It’s amazing to me how much we don’t know about being pregnant. We haven’t got any real idea of what’s happening and what we should and shouldn’t be doing. It seems like there should be a mandatory appointment the instant you find out you’re pregnant to set you on the right path. Probably too early, I know. This has left me with two options. The internet and books.
You all are super. No really, tremendous. I’m sure everything you say is right and true and practically so perfect as to be encased in gold. And by this, I don’t mean you personally. I mean the you of wikianswers. You know those people. The ones who will tell you anything you want to hear. Everyone knows the internet is an authority in every situation, right? That said, as a librarian I feel a little responsibility to actually research what’s out there. I know. Scandalous. But there’s just so much information and I’m too overwhelmed to look at it all.
There are libraries though, and bookstores, and people have written books, right? And those people have had their words edited by other people who might actually know what they’re talking about. In most cases. Or, actually, in no cases at all. Okay, so I don’t know that they’re completely wrong. I don’t know that because I’m not reading what they’re writing. I can’t make myself do it.
First, it’s difficult to actually get to the section of pregnancy books in the bookstore. They’ve put it in the back, against the children’s section, blocked by several comfy couches. This is not a logical place for these books. Put them by health, or anatomy, or self-help for that matter. There’s not a ton of reason to put it next to that creepy children’s bat.
Second, these books are written for someone who’s not me. In fact, they aren’t written for practically anyone. Wait, unless you’re thin, white, American, married, straight, and feminine, aren’t you? Right, then, read on. But first, make sure you’re the stereotype of those things. Make sure you wear pink, like to look pretty, assume that a size 12 is enormous, eat only salads, meatloaf and chicken soup (well, and saltines for that nausea!), frigid, and love your hubby of insert-a-respectable-number-of-years here. Seriously, the first time I looked at the selection, I was so offended I haven’t been able to articulate my anger.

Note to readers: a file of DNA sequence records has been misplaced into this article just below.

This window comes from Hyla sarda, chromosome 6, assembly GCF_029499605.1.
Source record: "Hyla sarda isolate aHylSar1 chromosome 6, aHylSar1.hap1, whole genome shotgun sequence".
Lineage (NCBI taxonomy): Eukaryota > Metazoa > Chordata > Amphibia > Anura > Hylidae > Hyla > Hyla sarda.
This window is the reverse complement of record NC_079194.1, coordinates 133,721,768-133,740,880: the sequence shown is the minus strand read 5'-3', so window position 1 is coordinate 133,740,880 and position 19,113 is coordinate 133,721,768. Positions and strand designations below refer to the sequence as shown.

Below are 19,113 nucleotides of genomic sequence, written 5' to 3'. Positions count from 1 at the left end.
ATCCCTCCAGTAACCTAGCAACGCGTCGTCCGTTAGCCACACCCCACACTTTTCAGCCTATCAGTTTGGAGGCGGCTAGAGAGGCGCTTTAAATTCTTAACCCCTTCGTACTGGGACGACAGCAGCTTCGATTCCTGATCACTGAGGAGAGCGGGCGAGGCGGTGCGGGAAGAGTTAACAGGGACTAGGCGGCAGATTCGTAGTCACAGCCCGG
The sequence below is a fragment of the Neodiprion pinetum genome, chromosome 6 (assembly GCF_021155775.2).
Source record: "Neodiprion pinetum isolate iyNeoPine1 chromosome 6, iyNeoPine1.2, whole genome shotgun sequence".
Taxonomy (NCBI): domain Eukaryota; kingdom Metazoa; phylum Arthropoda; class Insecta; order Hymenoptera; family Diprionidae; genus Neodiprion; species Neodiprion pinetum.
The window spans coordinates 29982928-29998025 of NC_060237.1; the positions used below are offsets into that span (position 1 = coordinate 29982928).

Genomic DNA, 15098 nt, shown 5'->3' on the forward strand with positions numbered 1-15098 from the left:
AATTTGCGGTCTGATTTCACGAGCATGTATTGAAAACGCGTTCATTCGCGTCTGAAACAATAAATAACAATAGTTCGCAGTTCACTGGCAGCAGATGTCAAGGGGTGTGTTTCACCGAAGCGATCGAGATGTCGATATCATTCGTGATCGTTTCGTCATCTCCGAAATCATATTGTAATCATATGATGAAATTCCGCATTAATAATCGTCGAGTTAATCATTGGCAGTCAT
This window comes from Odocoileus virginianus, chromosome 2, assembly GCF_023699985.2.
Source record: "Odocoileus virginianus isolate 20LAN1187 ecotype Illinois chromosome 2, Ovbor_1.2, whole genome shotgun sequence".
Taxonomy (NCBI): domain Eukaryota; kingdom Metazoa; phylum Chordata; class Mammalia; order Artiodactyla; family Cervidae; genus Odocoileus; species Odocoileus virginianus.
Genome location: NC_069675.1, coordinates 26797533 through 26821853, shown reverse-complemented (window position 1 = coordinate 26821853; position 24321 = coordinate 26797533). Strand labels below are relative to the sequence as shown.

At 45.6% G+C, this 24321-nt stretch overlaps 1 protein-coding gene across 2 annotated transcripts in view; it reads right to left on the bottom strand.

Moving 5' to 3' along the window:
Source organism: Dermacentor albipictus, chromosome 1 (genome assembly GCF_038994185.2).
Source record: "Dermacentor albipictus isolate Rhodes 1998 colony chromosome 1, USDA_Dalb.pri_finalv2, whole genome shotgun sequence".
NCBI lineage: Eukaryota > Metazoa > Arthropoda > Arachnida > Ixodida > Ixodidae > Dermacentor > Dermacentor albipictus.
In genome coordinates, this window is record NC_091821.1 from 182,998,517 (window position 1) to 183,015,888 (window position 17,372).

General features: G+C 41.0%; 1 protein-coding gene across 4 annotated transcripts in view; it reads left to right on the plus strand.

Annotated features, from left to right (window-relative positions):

Some women are married to other women. Some women are single. Those women may actually be happy about those choices.
Not every woman carried their baby like Angelina Jolie with a tiny frame and giant bump. Some of us are round, tall, big-boned, curvy, and wear sizes we may or may not want to shout out to the world. Isn’t it enough that designers don’t design for bigger women so we can’t find maternity clothes? Or that we’re faced with our weight constantly, disapproving doctor standing by? Do we need others who are supposed to be helping to make disparaging remarks about weight and shape at the biggest time of our lives?
We don’t all wear lipstick and flowers. Already we’re stumped by fluffy, frilly, flowy maternity clothes with feminine scooped necks, tiny sleeves and pretty colors. Or black, because we all know that women who don’t want to wear body hugging clothes must want to hide in black as much as possible. Some of us wear boxers. Some of us can’t imagine a girly life.
How about inserting a recipe that isn’t for “American” fare? What is that anyway? Some of us eat “exotic” food. Cook “ethnically”. How about considering other foods besides saltines for nausea? Are there no other types of crackery foods? The lists of food in these books don’t ever mention the huge range of culturally diverse foods. Can we eat them? Tell me, is that thousand year old egg going to kill my child?
And while we’re on the topic. Can we stop assuming I come from a long line of culturally blended middle-Americans who wear Levis and Hanes (you know what I mean), and talk loudly and patriotically while bringing devilled eggs to every 4th of July fireworks?
By the way, I also do not need a man to take care of me. Can you believe one of these books actually said that I’m sensitive and have a long memory so the man should give me extra attention (“consider spooning and cuddling”) in order to ensure I’ll be kind and considerate. After all, my hormones make me a bitch, don’t they? Oh, and I don’t have orgasms. Sex is about banging into the cervix, is something I don’t like to do even when I’m not pregnant, and isn’t about pleasure. But I’m sure I’ll put out if you spoon me.
Let’s not forget that I’m not even carrying our child. There’s nothing written expressly for me. There are lots of things that look like they’re written for me, but the bookstore and library don’t carry them. Thanks for the extra dose of alienation. I wasn’t feeling marginalized enough.
I know that’s a lot, but I’m happy to tell someone. And I was serious, I really like you. I want to cast a bronze statue of you. And, I promise I’ve checked a ton of books out of the library and am reading them with an open mind. I haven’t combusted yet.